Are fans more inclined to use the Internet these days as a form of reacting, whether it be positively or negatively, to Star Trek, and thus forget about the need to write actual letters to the studio to express their views?
Absolutely. Of course it's easier to email someone or post to a message board, etc. Some of the fans have a false sense of security in the notion that the producers watch the more popular discussion boards (heaven forbid that they may be paying attention to some of the negative newsgroups, etc., we talked about above). Plus, there's the relative anonymity of cyberspace - you can post to a message board as 'CptRGarrett1701C' (referring to Captain Rachel Garrett of the 1701-C from "Yesterday's Enterprise") and no one ever has to know your real name. Most businesses won't read letters without your real name and address - so you're revealing yourself when you write that letter.
Posting your feelings and views on a message board, or "thinking good thoughts" isn't sufficient if you want to to let TPTB know how you feel about any show. You have to take the time to actually write a letter (either written or printed). It is important to note the producers' hands are completely tied when it comes to promoting this show or to making the decision whether to cancel or renew. Focus must be directed at the source, Viacom, Paramount, and UPN.
Your web site makes reference to Paramount's promotion of Enterprise. Do you feel that Enterprise isn't being promoted properly?
To be fair, when Brannon Braga did his fan chat a few months back, he indicated to those of us who were there that promotion is UPN's department. We don't think it is being promoted sufficiently - the promotion mostly reaches those who are already looking for it. And of course advertising on UPN itself is not going to reach anyone who's not already a UPN viewer. Being that UPN isn't aired in every area around the country, those ads reach a very limited audience. It would be nice to see TV Guide ads, other mainstream magazine ads, radio spots, billboards (as some other shows advertise), etc. There is a lot of advertising that UPN is not doing, for whatever reason. Higher-rated networks do spend more money - yes, they have it to begin with, but the advertising also works. If UPN per se doesn't have it - certainly Viacom does.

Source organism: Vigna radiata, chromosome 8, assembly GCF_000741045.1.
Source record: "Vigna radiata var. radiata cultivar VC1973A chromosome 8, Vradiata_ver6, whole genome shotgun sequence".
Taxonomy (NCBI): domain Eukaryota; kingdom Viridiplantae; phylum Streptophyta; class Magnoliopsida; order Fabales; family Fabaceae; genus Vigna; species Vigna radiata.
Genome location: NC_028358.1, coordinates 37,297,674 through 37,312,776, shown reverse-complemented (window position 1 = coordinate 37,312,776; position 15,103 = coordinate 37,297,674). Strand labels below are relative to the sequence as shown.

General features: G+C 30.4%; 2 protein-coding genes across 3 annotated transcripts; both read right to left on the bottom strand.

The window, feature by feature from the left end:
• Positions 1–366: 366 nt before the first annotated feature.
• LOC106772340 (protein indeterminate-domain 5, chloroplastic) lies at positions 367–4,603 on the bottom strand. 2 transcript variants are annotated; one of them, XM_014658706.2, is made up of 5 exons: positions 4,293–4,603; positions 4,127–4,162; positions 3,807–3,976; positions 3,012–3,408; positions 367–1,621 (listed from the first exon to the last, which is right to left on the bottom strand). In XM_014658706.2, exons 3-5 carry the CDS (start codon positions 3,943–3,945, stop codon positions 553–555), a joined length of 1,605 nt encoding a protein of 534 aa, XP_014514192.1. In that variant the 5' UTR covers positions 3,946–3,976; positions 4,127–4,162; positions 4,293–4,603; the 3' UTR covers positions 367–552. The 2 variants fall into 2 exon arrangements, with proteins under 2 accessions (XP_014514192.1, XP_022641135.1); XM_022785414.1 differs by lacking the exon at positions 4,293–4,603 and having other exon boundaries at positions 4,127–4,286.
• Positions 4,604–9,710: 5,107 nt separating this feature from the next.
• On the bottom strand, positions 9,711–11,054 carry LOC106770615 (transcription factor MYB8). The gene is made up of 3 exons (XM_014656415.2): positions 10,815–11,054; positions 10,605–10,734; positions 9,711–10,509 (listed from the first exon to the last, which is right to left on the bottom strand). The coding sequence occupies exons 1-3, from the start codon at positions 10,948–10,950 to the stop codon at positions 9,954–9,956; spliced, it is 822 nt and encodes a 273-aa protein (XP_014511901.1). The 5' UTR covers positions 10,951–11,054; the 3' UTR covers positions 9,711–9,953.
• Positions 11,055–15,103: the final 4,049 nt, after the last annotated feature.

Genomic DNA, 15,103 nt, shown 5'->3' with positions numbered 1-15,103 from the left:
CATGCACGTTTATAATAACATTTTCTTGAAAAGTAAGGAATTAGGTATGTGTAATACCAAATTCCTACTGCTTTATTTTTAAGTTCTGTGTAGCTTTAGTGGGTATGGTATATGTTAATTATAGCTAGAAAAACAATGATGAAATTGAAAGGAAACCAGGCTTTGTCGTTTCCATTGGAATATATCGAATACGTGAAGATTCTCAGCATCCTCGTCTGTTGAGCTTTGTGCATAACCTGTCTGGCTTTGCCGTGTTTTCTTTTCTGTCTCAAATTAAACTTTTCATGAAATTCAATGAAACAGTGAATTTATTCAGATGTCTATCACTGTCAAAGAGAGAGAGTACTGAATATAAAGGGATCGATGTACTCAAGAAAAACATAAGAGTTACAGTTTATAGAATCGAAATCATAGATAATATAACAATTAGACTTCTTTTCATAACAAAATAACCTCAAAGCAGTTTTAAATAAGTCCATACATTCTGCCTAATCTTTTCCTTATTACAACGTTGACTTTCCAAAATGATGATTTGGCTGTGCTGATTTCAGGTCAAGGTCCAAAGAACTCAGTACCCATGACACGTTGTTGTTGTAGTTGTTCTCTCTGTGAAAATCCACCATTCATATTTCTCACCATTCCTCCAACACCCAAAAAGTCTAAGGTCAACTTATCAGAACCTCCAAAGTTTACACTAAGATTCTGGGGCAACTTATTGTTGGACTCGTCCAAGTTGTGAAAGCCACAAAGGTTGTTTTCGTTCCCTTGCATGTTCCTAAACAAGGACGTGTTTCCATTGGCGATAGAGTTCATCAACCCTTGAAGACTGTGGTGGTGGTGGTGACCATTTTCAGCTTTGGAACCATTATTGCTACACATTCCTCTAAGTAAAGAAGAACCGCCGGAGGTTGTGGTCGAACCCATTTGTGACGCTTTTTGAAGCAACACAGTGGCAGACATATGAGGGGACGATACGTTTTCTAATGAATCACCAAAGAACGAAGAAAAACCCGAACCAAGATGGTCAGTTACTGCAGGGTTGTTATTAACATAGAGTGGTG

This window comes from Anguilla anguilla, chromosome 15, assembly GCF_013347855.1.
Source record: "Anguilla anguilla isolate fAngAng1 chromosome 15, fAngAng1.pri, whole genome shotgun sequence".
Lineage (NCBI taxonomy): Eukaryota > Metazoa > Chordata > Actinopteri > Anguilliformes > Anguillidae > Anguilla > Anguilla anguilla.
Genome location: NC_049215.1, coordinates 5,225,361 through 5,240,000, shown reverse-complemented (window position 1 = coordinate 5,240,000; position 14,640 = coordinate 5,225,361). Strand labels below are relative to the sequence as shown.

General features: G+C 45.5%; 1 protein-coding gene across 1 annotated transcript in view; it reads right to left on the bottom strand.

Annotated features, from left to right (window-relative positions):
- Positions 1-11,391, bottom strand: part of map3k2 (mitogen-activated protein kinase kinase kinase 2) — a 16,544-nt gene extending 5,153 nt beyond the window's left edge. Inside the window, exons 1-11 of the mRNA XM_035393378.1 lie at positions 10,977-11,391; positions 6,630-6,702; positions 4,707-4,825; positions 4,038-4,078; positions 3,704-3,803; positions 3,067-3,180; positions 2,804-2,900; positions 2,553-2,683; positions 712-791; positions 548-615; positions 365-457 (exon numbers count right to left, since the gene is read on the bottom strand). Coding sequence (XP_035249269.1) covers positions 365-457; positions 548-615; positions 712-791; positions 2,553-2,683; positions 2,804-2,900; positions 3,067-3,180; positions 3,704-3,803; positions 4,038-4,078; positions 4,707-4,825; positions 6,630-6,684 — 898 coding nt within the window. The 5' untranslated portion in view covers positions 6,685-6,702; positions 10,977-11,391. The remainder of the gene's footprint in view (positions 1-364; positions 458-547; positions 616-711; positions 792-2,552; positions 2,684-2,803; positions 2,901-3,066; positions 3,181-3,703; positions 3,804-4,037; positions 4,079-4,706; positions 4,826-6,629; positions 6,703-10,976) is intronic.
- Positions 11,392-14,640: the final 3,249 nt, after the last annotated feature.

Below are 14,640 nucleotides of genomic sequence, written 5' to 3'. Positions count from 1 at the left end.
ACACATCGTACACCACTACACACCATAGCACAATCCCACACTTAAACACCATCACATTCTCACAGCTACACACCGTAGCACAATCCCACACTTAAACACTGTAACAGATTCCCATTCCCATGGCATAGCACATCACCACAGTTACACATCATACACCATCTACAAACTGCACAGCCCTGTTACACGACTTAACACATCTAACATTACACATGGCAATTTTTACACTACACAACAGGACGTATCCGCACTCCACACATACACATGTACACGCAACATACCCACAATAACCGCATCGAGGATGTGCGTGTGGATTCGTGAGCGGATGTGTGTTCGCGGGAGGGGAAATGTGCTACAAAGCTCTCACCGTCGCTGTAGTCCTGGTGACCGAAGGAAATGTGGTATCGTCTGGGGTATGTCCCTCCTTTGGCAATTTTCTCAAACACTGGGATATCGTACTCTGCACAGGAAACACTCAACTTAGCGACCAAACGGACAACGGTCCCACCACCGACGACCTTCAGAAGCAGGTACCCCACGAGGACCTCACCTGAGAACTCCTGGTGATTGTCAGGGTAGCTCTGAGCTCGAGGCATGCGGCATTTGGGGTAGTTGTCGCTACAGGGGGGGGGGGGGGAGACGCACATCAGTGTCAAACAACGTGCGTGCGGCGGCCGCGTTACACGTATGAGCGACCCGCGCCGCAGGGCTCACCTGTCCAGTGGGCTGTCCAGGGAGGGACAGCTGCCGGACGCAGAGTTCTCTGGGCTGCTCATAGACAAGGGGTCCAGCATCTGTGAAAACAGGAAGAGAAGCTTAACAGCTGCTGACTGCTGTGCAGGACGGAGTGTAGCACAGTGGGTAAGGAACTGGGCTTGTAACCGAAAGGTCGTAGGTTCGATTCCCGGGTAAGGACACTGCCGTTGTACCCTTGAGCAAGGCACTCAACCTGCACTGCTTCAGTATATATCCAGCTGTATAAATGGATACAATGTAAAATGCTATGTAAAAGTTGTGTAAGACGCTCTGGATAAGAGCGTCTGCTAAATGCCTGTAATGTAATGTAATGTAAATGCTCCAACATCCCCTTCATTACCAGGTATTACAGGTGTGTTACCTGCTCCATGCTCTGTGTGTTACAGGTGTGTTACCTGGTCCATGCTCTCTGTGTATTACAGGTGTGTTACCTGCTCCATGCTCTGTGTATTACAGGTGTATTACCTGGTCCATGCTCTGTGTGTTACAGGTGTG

Why should fans donate to the Hollywood Reporter fund?
If they like Enterprise, the characters, the stories, and the continuation of Enterprise and the Star Trek franchise, they should donate to the Enterprise Project and to the advertisement which will be placed in the Hollywood Reporter. Studios and networks are concerned about the bottom line. An ad in this industry newspaper will grab the attention of the various players in the entertainment industry and will tell them that there is a loyal, core viewership and thus a proportionally larger market for this show.
Also, please note that for any money we raise above the cost of the ad will be donated equally among three charities. Doctors Without Borders, supported by John Billingsley (Dr. Phlox), Save the Children, supported by Dominic Keating (Malcolm Reed), and Broadway Cares/Equity Fights AIDS, supported by Scott Bakula (Jonathan Archer).
Many astronauts and scientists admit that watching Star Trek growing up inspired them to seek a career in the sciences.
In closing, please note we are not a scam. We just want to let others know that Enterprise is watched and appreciated by the fans, and also to thank everyone involved with the show for the chance to join in the adventures they have every Wednesday night. If you're a fan of Enterprise, if you want to show your appreciation, then you should really consider donating to the fund. It's a great way to be a proactive fan.